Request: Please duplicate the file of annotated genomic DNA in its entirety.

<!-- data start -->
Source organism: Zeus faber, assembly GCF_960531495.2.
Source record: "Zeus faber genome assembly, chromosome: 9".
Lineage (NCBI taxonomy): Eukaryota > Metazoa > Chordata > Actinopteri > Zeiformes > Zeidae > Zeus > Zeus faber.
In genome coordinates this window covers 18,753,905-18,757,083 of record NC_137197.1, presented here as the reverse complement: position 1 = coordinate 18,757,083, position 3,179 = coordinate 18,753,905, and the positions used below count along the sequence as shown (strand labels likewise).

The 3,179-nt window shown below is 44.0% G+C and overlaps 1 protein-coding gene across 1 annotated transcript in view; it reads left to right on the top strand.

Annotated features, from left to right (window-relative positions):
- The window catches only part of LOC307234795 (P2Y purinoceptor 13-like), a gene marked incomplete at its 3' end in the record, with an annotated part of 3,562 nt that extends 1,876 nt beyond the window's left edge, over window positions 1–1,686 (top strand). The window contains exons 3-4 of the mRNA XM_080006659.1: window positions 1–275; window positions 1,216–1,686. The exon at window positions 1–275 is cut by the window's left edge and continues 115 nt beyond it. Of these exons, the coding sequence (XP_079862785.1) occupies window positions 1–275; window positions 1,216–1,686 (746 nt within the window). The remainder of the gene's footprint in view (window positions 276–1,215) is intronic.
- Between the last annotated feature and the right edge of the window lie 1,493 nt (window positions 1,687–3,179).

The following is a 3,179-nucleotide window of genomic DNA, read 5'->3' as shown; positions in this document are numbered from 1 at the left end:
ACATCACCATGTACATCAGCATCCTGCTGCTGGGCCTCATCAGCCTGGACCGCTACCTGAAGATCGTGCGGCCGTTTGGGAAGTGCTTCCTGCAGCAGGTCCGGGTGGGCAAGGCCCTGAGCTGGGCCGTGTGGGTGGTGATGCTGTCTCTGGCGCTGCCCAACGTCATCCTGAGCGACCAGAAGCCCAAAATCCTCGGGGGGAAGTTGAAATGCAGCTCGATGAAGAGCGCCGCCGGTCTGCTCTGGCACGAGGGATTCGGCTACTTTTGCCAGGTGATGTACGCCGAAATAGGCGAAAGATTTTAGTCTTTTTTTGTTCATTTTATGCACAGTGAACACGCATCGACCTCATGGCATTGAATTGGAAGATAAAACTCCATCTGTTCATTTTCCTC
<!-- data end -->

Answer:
Source organism: Zeus faber, assembly GCF_960531495.2.
Source record: "Zeus faber genome assembly, chromosome: 9".
Lineage (NCBI taxonomy): Eukaryota > Metazoa > Chordata > Actinopteri > Zeiformes > Zeidae > Zeus > Zeus faber.
In genome coordinates this window covers 18,753,905-18,757,083 of record NC_137197.1, presented here as the reverse complement: position 1 = coordinate 18,757,083, position 3,179 = coordinate 18,753,905, and the positions used below count along the sequence as shown (strand labels likewise).

The 3,179-nt window shown below is 44.0% G+C and overlaps 1 protein-coding gene across 1 annotated transcript in view; it reads left to right on the top strand.

Annotated features, from left to right (window-relative positions):
- The window catches only part of LOC307234795 (P2Y purinoceptor 13-like), a gene marked incomplete at its 3' end in the record, with an annotated part of 3,562 nt that extends 1,876 nt beyond the window's left edge, over window positions 1–1,686 (top strand). The window contains exons 3-4 of the mRNA XM_080006659.1: window positions 1–275; window positions 1,216–1,686. The exon at window positions 1–275 is cut by the window's left edge and continues 115 nt beyond it. Of these exons, the coding sequence (XP_079862785.1) occupies window positions 1–275; window positions 1,216–1,686 (746 nt within the window). The remainder of the gene's footprint in view (window positions 276–1,215) is intronic.
- Between the last annotated feature and the right edge of the window lie 1,493 nt (window positions 1,687–3,179).

The following is a 3,179-nucleotide window of genomic DNA, read 5'->3' as shown; positions in this document are numbered from 1 at the left end:
ACATCACCATGTACATCAGCATCCTGCTGCTGGGCCTCATCAGCCTGGACCGCTACCTGAAGATCGTGCGGCCGTTTGGGAAGTGCTTCCTGCAGCAGGTCCGGGTGGGCAAGGCCCTGAGCTGGGCCGTGTGGGTGGTGATGCTGTCTCTGGCGCTGCCCAACGTCATCCTGAGCGACCAGAAGCCCAAAATCCTCGGGGGGAAGTTGAAATGCAGCTCGATGAAGAGCGCCGCCGGTCTGCTCTGGCACGAGGGATTCGGCTACTTTTGCCAGGTGATGTACGCCGAAATAGGCGAAAGATTTTAGTCTTTTTTTGTTCATTTTATGCACAGTGAACACGCATCGACCTCATGGCATTGAATTGGAAGATAAAACTCCATCTGTTCATTTTCCTC